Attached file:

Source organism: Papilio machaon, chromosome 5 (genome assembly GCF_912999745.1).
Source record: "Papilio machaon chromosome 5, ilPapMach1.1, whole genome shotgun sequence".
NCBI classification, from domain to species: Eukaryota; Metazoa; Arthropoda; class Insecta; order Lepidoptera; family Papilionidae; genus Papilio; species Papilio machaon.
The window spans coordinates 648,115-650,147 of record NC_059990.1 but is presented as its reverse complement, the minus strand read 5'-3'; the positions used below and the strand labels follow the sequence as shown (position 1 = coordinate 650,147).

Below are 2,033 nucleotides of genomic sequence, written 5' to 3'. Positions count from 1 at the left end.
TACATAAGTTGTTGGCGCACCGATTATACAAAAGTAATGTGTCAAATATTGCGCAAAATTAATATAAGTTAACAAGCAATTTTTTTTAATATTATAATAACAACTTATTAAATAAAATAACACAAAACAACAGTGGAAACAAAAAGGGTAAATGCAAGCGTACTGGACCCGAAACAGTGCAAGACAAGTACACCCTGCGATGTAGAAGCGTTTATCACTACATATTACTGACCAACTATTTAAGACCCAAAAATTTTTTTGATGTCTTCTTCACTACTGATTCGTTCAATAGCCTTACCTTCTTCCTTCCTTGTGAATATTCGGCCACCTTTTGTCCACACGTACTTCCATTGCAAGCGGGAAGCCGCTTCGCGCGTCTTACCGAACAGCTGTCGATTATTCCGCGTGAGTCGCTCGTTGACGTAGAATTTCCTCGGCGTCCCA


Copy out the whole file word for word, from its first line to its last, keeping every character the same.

Source organism: Papilio machaon, chromosome 5 (genome assembly GCF_912999745.1).
Source record: "Papilio machaon chromosome 5, ilPapMach1.1, whole genome shotgun sequence".
NCBI classification, from domain to species: Eukaryota; Metazoa; Arthropoda; class Insecta; order Lepidoptera; family Papilionidae; genus Papilio; species Papilio machaon.
The window spans coordinates 648,115-650,147 of record NC_059990.1 but is presented as its reverse complement, the minus strand read 5'-3'; the positions used below and the strand labels follow the sequence as shown (position 1 = coordinate 650,147).

Below are 2,033 nucleotides of genomic sequence, written 5' to 3'. Positions count from 1 at the left end.
TACATAAGTTGTTGGCGCACCGATTATACAAAAGTAATGTGTCAAATATTGCGCAAAATTAATATAAGTTAACAAGCAATTTTTTTTAATATTATAATAACAACTTATTAAATAAAATAACACAAAACAACAGTGGAAACAAAAAGGGTAAATGCAAGCGTACTGGACCCGAAACAGTGCAAGACAAGTACACCCTGCGATGTAGAAGCGTTTATCACTACATATTACTGACCAACTATTTAAGACCCAAAAATTTTTTTGATGTCTTCTTCACTACTGATTCGTTCAATAGCCTTACCTTCTTCCTTCCTTGTGAATATTCGGCCACCTTTTGTCCACACGTACTTCCATTGCAAGCGGGAAGCCGCTTCGCGCGTCTTACCGAACAGCTGTCGATTATTCCGCGTGAGTCGCTCGTTGACGTAGAATTTCCTCGGCGTCCCA